Perhaps an evening that summarises Carboretta’s journey neatly was a quiet – yet mildly troubling – evening in Beziers.
Having arrived in the French town that promised oh-so-much on Google Images, parked the Punto on some crumby side road and hauled our increasingly stench-ridden luggage from within it, we realised that we were in for a long, painful night.
Any nagging doubt about my choice of hotel was depressingly embellished when we arrived at what we took to be the main entrance. This wasn’t too shabby, we thought, as we waited patiently in the crisp lobby, air-conditioning units whirring reassuringly in the middle distance.
Before too long, a decidedly large lady came striding* (*is it politically incorrect to use ‘waddling’?) through, grimaced at the sight of us in that way that only the Gallic can manage, and told us that the place we were looking for was around the back.
Whenever someone says something is ‘around the back’, it tends not to be the Ritz. Or Emilia Clarke. In fact, it tends to be a narrow backstreet filled with tramps, McDonalds wrappers and offal. I might have made that last bit up, but you get the idea.
Having struggled in to the (far tighter, achingly soul-crushing) lobby, we were eventually greeted by a similar lady, regarding our reservation.
After much paper-work, and laborious questions about why we had chosen to book this particular hotel – which left me questioning my life decisions – the two of us were given the keys to our very own room.
To be fair, it was no worse than usual. There was a bed, and sheets and even a plug socket. Hardly The Who on tour, but it wasn’t too tragic.
After much lying about, we contemplated the next leg of our journey, which would take us to the rolling hills of Bagnols-en-Foret, to St Tropez, Cannes and Monaco. It sounded delicious, in a Persuaders sort of way. All stern action pouts and topless female types.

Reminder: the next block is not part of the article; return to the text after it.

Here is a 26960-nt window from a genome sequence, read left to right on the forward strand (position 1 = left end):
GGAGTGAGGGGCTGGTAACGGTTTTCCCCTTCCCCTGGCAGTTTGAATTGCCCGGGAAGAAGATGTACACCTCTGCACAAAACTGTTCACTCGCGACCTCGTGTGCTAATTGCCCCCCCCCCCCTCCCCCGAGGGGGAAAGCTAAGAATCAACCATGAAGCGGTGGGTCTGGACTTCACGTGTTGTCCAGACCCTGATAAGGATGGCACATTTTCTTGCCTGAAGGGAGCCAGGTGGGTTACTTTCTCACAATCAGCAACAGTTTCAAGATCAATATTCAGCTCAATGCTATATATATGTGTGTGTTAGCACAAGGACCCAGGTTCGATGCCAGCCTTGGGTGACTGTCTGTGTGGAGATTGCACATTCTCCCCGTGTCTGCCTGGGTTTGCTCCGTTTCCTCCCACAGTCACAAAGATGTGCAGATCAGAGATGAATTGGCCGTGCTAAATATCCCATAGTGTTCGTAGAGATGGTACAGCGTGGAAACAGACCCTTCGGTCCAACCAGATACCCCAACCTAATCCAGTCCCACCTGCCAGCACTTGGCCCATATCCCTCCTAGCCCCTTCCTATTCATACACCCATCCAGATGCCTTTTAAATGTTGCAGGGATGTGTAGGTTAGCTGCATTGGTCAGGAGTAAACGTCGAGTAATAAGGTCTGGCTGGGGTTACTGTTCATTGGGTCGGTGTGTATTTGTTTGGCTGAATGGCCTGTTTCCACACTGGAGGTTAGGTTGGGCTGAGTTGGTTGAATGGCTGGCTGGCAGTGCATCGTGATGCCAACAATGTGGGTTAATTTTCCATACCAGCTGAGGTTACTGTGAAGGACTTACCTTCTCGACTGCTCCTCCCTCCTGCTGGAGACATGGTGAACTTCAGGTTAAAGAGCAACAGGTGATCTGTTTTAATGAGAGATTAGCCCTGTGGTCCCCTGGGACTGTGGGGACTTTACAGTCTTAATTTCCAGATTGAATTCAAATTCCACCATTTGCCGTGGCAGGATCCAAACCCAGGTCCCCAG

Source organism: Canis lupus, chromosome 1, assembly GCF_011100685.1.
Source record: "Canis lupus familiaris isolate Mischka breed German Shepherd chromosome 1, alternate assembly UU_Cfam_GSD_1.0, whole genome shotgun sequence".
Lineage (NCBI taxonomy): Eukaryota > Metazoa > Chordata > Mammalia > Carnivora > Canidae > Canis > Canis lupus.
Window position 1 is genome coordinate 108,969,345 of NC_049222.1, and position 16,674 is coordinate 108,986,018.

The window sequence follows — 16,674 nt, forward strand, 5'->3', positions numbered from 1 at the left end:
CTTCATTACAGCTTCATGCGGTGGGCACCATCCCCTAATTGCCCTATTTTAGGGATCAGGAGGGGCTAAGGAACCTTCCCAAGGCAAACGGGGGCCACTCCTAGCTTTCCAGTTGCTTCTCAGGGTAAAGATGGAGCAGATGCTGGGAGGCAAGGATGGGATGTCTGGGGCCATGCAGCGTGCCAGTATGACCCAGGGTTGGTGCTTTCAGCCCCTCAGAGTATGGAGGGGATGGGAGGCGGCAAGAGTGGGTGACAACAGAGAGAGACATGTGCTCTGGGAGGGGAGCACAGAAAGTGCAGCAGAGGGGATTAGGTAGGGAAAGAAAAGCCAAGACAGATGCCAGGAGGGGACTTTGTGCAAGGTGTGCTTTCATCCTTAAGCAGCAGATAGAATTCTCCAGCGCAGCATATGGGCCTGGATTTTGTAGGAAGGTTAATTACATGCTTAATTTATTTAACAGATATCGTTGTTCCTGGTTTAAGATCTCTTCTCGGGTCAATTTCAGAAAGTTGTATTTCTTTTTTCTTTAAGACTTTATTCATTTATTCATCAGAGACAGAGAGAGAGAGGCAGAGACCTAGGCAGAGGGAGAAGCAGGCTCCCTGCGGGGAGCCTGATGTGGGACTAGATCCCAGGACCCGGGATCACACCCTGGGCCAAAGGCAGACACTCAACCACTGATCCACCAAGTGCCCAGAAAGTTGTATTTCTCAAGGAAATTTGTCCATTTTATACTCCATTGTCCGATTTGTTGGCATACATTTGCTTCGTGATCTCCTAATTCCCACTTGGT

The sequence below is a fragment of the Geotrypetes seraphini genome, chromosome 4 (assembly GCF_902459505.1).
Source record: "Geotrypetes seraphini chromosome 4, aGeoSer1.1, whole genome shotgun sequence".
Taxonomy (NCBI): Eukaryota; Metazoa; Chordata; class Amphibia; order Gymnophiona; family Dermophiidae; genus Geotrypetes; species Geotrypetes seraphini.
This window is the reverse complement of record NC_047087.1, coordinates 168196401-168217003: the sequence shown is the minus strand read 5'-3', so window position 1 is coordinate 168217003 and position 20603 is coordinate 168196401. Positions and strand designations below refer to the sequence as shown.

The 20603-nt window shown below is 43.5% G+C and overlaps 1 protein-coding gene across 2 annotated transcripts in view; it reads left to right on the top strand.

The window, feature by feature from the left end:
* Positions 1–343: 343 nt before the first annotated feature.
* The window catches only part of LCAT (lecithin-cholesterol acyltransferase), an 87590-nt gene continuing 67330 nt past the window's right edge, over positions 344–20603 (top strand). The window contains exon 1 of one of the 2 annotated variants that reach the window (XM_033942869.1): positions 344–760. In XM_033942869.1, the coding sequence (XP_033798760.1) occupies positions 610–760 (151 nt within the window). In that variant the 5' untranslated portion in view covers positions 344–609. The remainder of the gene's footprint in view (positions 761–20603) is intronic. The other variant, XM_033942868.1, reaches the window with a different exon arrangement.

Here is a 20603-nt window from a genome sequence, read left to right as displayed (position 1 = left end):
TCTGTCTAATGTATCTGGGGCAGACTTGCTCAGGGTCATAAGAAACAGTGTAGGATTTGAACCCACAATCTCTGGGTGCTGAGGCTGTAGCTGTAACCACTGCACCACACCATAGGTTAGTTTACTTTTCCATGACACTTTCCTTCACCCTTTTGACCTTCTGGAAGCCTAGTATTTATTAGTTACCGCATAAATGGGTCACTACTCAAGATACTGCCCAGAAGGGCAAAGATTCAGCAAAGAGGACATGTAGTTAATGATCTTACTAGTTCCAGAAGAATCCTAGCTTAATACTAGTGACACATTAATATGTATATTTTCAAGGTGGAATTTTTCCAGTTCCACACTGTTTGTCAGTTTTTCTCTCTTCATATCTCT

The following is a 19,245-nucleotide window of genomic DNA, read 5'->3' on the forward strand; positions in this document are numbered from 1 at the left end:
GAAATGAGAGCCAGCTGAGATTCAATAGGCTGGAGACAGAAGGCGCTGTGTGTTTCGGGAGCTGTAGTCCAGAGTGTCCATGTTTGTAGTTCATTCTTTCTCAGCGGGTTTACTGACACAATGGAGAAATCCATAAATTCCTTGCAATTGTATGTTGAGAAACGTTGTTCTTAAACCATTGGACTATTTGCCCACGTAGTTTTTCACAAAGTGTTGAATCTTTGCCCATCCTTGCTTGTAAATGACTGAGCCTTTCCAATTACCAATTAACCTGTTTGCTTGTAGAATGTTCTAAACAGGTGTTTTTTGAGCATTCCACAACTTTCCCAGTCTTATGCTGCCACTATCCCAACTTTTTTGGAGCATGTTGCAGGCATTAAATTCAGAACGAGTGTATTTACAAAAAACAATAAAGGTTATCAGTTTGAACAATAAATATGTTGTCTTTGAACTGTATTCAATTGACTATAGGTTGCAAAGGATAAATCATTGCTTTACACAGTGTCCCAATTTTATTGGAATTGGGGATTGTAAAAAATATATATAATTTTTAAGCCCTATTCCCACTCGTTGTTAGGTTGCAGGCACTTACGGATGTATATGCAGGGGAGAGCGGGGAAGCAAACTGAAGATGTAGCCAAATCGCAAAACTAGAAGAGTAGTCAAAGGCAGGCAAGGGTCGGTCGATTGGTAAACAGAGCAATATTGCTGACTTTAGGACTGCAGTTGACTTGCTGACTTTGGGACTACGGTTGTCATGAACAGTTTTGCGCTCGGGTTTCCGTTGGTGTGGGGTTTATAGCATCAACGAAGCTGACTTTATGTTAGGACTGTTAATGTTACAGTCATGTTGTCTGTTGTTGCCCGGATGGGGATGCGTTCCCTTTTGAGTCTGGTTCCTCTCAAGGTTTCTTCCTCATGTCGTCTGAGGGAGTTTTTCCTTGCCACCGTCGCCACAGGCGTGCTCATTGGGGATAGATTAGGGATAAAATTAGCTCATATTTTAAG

This was a lovely thought, until we began getting hungry. In fact, if memory serves me correctly, it became wearing when I decided to move my car to a safer carpark, after I caught a hooded chap eying up my Brit-plated car and I. Although this makes me sound like the most judgemental Englishman going, it was nevertheless disconcerting. This was not the pretty, touristy end of town…
With the decision to escape from our cell swiftly agreed upon, we explored the surrounding area. This largely involved BDSM outlets, multi-stories and Durex dispensers so we kept walking some more, determined to enjoy the elegant architecture that we had admired on the way in.
After much hand-wringing and man-strolling, we found it. To be fair, it wasn’t that great. We reckoned that most of it was a five or ten minute drive away, which was much too far for my groaning appetite to deal with.
Having come perilously close to settling for a kebab, we reached a pretty little bistro.
There was an abundance of Brits around us. One gentleman, I recall, was convincing some lady-folk of his sexual prowess through the useful prop of a Ferrari keyring; which, as he gamefully pointed out, was used to re-ignite his 430 Spider’s thoroughbred V8, and with it, his hairline. Yup, definitely British.
It was everything you conjure when you dream of European motoring. Elegant waitresses, a stimulating menu, and a warm breeze whispering through the square.
However, this conveniently sidesteps our philistine ways. With no knowledge of French or ingredients that find their way onto a Dominos order, we were rather stuck.
A quick eye-balling of our surrounding diners reassured us that whatever we ordered would be marvellous, if mysterious in origin.
I played it safe with a beautiful pasta dish. Nothing too scintillating, but I recognised most of the ingredients – leaving no nasty surprises.
My companion was not so lucky. In his honourable quest to try something other than the fast food we had endured until this point, he found a dish that sounded fancy, and asked the waitress what it was.
How silly we were, relying on our grasp of French. Oh the ambition.
Whatever it was that she muttered, it sounded like ‘pig’. Initially affronted, we quickly surmised that this must be pork.
This assumption was dutifully reinforced by a candid gentleman sitting next to us, who also muttered ‘pig’. Culinary orders are pressurised enough in France without moans of ‘pig’ rendering the restaurant into some Aztec burial ceremony.
Eventually the dishes arrived. Mine, as I mentioned, was fantastic – washed down by a chaud coffee. The pig was not, well, pig. It was pâté. A steamy, dubiously grey pâté. How cultural.
This is what our trip was all about. The suave dream crushed by the laughable reality.
We were on the road by 9 o’ clock sharp the following morning. The budget hotels would become a blissfully distant memory as the Punto tore across the mountain passes above the Med, our arms soaking up the burning light.
By nightfall we’d be pool-side, quaffing wine in the hills above Frejus. France is a funny place when you’re an impressionable nineteen year-old.